Ancestry UK

Nazareth House, Hammersmith, London

Nazareth House, on what was then King Street East (now 171-175 Hammersmith Road), London SW6, was opened in 1857 as the first permanent base for the Sisters of Nazareth who had arrived in England six years earlier to establish a home for the elderly poor.

As well accommodating the elderly, Nazareth House was soon providing a home for orphan, destitute and 'incurable' children. An 1874 report on the establishment noted that:

The good Christian women engaged in this work of benevolent piety, to which they devote all their time and labour, as well as their private fortunes and social influence, are worthy of sincere reject and hearty good wishes. There are more than 300 inmates of the House of Nazareth; a score of old men, none under seventy-three years of age, and about a hundred old women, employed in such work as they can do for their own comfort; about fifty children, who are cripples or incurably diseased; and a certain number of babes, like those reared in the Foundling Hospital, the illegitimate offspring of repentant erring mothers. The whole establishment is under strict though cheerful discipline and regulation, with the superintendence of highly respectable clergymen. There are no hired menials ; but the Lady Sisters, who call themselves "The Little Sisters of the Poor," do all the drudgery of the household, besides going daily round that part of town to beg alms for its support.

Nazareth House, Hammersmith site, c.1897.

Nazareth House from the north-east, Hammersmith, 2018. © Peter Higginbotham

Nazareth House from the gardens, Hammersmith, c.1900. © Peter Higginbotham

By 1891, there were sixty nuns in residence, providing care for 250 children and around 230 elderly people. The children taken in were primarily girls although a few young boys were also accommodated.

Classroom at Nazareth House, Hammersmith, c.1889. © Peter Higginbotham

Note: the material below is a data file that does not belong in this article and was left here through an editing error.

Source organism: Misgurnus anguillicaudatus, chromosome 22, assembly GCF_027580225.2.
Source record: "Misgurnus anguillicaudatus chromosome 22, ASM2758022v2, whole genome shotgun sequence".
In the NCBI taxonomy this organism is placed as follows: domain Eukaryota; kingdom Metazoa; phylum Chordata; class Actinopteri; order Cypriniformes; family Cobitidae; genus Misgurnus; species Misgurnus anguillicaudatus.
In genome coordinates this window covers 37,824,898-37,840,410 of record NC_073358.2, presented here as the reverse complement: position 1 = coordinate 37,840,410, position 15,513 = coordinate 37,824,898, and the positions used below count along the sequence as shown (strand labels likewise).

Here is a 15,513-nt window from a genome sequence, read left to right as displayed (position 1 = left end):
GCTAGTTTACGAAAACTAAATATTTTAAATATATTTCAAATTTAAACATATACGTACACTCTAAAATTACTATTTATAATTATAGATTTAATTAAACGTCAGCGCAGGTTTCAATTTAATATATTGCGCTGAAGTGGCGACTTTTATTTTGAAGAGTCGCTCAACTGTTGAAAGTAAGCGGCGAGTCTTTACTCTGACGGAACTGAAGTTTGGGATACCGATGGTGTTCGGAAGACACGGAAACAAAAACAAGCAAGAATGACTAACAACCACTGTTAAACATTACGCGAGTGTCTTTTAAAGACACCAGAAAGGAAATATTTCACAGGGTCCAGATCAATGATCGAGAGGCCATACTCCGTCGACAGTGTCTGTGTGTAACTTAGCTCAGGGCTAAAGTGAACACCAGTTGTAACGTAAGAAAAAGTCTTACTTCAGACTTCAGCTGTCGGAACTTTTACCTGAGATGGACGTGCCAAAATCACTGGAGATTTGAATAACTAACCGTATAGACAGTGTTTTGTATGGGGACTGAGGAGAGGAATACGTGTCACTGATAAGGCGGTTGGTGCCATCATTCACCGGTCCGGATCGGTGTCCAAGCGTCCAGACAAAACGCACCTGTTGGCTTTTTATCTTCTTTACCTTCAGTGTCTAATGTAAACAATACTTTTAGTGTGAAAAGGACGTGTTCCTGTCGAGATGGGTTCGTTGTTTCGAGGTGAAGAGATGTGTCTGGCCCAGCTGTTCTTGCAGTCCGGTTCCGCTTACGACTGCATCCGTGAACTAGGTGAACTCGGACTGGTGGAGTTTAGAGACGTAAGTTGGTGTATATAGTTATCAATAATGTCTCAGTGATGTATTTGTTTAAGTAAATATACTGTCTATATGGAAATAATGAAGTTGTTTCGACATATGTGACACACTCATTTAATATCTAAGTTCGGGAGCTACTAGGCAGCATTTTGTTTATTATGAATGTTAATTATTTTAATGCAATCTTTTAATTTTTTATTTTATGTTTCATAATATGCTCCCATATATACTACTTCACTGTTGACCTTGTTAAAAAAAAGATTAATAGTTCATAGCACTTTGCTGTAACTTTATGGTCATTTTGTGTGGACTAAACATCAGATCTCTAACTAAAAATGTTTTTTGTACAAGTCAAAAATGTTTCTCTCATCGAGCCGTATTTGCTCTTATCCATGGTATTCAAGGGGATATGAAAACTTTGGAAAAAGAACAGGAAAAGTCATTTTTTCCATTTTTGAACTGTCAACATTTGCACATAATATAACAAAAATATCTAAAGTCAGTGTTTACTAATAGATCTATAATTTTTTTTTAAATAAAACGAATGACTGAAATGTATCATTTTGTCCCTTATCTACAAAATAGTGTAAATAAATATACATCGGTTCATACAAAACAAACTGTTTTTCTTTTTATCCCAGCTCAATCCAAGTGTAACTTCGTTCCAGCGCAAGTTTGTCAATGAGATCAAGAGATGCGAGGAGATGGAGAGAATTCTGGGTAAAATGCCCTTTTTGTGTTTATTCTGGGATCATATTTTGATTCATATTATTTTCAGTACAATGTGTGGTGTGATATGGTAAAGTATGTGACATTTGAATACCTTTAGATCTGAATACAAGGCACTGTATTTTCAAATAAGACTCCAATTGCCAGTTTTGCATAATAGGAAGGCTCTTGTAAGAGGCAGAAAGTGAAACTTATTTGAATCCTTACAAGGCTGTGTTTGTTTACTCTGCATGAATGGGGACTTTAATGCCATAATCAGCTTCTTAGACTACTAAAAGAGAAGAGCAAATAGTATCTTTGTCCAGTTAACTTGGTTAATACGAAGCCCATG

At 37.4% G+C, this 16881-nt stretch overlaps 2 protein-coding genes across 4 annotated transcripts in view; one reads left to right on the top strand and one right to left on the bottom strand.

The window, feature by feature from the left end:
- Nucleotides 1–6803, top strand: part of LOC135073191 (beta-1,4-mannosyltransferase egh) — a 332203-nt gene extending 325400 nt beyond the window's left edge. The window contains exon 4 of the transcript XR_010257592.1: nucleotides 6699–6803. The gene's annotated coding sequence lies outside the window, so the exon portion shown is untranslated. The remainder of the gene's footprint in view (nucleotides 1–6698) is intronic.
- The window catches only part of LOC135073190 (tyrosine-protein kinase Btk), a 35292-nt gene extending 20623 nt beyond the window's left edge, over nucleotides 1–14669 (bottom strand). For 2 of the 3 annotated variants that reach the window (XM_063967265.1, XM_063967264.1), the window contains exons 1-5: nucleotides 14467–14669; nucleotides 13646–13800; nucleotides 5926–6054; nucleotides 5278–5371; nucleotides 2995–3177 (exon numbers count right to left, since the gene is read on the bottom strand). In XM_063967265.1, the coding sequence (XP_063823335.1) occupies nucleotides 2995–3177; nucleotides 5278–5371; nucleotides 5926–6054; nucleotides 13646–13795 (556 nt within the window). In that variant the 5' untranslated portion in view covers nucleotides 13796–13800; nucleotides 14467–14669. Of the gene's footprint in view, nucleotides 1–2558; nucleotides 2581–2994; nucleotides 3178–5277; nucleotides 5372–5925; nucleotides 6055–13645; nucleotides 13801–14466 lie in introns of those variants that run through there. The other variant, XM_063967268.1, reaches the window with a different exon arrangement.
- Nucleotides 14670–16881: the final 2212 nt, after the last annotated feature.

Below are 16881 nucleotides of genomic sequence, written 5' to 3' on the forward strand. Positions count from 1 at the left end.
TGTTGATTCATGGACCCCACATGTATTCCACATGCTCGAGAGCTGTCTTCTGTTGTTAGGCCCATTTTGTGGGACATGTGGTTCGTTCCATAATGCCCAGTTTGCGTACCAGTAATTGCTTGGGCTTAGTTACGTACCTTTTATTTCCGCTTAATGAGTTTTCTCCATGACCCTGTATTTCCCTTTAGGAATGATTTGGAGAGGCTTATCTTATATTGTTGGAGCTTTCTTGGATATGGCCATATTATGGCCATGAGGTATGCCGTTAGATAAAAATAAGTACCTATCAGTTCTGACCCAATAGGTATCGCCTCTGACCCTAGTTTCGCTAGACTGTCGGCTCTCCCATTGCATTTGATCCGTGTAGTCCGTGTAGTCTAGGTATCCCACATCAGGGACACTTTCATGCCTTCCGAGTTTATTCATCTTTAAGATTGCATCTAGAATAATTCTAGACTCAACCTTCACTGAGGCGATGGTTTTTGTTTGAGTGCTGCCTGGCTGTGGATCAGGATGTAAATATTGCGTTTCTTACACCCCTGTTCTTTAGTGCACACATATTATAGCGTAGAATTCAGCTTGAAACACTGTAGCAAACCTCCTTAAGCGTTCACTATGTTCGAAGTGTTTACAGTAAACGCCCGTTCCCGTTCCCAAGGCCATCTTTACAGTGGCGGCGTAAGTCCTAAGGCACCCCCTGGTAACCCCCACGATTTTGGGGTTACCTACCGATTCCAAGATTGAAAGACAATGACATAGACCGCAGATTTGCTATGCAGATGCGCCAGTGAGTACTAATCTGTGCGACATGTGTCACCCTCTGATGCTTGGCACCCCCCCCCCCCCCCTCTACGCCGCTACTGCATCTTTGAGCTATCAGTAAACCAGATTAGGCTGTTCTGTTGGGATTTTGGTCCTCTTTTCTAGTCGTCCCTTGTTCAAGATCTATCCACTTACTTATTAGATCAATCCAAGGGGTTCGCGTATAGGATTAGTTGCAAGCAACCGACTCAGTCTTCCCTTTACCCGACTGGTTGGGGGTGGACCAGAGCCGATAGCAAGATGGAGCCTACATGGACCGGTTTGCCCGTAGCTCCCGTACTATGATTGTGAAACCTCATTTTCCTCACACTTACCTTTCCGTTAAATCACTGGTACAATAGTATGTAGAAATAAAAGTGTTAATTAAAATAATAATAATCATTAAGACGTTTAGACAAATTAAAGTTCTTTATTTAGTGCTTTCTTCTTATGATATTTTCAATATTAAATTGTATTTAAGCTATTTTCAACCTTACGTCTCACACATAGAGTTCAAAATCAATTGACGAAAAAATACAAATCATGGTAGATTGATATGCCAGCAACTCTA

Workroom at Nazareth House, Hammersmith, c.1889. © Peter Higginbotham

Children's Infirmary at Nazareth House, Hammersmith, c.1889. © Peter Higginbotham

Old Women's Ward at Nazareth House, Hammersmith, c.1902. © Peter Higginbotham

"Unloading a cart at Nazareth House, Hammersmith, c.1902.. © Peter Higginbotham

Children were admitted from the age of one year upwards. No payment was required, except for an entrance fee to defray bedding expenses.

The Hammersmith Nazareth House is still in operation today. Although children have not been accommodated since the 1970s, the establishment still provides care for the elderly.


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  • Sisters of Nazareth Archive, Sisters of Nazareth Archive, Nazareth House, 169-175 Hammersmith Road, London W6 8DB. The archivist is Christine Hughes. The archive contains material from the very beginnings of the order in the 1850s up until the present day. The archive is not open to the public and does not have facilities for personal searchers, although exceptions can be made for Sisters and for academic researchers. Enquiries are welcomed by post only for privacy and confidentiality reasons and replies are by also letter. There is no fee for dealing with enquiries, although donations to the Sisters are appreciated.